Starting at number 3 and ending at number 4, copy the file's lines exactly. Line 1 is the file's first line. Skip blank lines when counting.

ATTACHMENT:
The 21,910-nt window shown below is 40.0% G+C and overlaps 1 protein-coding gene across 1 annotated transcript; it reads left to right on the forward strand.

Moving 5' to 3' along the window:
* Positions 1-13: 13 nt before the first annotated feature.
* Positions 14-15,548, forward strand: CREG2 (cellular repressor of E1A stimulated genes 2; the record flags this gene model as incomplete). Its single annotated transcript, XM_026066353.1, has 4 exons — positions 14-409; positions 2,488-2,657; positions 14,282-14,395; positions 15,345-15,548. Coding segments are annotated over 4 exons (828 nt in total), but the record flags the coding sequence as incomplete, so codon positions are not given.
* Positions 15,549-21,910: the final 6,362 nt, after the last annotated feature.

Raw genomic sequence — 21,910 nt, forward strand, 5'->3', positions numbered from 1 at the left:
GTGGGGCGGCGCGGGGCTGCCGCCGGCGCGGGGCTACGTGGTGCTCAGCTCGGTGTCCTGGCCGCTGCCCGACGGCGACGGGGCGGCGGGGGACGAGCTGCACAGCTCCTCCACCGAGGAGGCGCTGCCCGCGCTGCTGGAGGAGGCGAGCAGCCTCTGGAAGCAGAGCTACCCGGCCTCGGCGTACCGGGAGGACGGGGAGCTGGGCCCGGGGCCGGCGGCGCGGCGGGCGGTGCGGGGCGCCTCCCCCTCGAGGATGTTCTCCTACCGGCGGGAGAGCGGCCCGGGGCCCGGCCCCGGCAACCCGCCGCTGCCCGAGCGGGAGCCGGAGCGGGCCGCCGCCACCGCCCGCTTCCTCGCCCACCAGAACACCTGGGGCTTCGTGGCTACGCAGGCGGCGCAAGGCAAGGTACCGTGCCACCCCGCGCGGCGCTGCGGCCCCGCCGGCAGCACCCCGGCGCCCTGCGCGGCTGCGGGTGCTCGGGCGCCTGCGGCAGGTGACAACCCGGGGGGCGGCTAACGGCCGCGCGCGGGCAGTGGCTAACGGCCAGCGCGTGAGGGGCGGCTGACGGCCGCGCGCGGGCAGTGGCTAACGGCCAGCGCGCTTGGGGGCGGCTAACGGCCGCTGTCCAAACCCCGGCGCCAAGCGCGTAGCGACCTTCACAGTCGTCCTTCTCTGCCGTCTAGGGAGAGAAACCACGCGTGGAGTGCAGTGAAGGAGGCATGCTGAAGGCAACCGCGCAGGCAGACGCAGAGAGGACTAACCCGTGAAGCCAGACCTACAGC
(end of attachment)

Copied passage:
* Positions 1-13: 13 nt before the first annotated feature.
* Positions 14-15,548, forward strand: CREG2 (cellular repressor of E1A stimulated genes 2; the record flags this gene model as incomplete). Its single annotated transcript, XM_026066353.1, has 4 exons — positions 14-409; positions 2,488-2,657; positions 14,282-14,395; positions 15,345-15,548. Coding segments are annotated over 4 exons (828 nt in total), but the record flags the coding sequence as incomplete, so codon positions are not given.